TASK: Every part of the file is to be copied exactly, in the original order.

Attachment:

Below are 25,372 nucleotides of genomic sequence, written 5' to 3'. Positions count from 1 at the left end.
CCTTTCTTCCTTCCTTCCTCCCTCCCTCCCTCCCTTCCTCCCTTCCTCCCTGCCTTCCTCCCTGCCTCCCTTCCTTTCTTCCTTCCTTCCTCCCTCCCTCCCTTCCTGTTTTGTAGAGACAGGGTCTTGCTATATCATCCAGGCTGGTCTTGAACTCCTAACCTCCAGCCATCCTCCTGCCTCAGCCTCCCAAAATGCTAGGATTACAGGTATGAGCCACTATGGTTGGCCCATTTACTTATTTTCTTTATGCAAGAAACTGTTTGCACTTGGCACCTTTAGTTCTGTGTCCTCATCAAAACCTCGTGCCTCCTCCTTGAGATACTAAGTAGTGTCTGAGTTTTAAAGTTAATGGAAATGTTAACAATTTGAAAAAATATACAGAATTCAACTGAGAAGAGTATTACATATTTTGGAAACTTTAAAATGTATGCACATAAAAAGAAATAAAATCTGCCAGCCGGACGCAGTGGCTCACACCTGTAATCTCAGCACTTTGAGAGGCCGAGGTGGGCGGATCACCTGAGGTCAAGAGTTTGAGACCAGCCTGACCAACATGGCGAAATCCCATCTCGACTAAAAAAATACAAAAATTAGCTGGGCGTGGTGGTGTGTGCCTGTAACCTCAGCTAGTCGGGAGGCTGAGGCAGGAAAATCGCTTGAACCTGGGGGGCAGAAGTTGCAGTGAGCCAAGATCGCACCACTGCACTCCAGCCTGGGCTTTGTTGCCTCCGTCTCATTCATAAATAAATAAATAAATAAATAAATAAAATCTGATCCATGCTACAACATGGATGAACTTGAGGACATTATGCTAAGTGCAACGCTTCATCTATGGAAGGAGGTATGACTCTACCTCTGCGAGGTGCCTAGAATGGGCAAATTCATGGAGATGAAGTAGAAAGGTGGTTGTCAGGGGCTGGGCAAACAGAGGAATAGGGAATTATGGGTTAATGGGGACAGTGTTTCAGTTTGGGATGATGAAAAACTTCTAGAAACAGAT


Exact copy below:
Below are 25,372 nucleotides of genomic sequence, written 5' to 3'. Positions count from 1 at the left end.
CCTTTCTTCCTTCCTTCCTCCCTCCCTCCCTCCCTTCCTCCCTTCCTCCCTGCCTTCCTCCCTGCCTCCCTTCCTTTCTTCCTTCCTTCCTCCCTCCCTCCCTTCCTGTTTTGTAGAGACAGGGTCTTGCTATATCATCCAGGCTGGTCTTGAACTCCTAACCTCCAGCCATCCTCCTGCCTCAGCCTCCCAAAATGCTAGGATTACAGGTATGAGCCACTATGGTTGGCCCATTTACTTATTTTCTTTATGCAAGAAACTGTTTGCACTTGGCACCTTTAGTTCTGTGTCCTCATCAAAACCTCGTGCCTCCTCCTTGAGATACTAAGTAGTGTCTGAGTTTTAAAGTTAATGGAAATGTTAACAATTTGAAAAAATATACAGAATTCAACTGAGAAGAGTATTACATATTTTGGAAACTTTAAAATGTATGCACATAAAAAGAAATAAAATCTGCCAGCCGGACGCAGTGGCTCACACCTGTAATCTCAGCACTTTGAGAGGCCGAGGTGGGCGGATCACCTGAGGTCAAGAGTTTGAGACCAGCCTGACCAACATGGCGAAATCCCATCTCGACTAAAAAAATACAAAAATTAGCTGGGCGTGGTGGTGTGTGCCTGTAACCTCAGCTAGTCGGGAGGCTGAGGCAGGAAAATCGCTTGAACCTGGGGGGCAGAAGTTGCAGTGAGCCAAGATCGCACCACTGCACTCCAGCCTGGGCTTTGTTGCCTCCGTCTCATTCATAAATAAATAAATAAATAAATAAATAAAATCTGATCCATGCTACAACATGGATGAACTTGAGGACATTATGCTAAGTGCAACGCTTCATCTATGGAAGGAGGTATGACTCTACCTCTGCGAGGTGCCTAGAATGGGCAAATTCATGGAGATGAAGTAGAAAGGTGGTTGTCAGGGGCTGGGCAAACAGAGGAATAGGGAATTATGGGTTAATGGGGACAGTGTTTCAGTTTGGGATGATGAAAAACTTCTAGAAACAGAT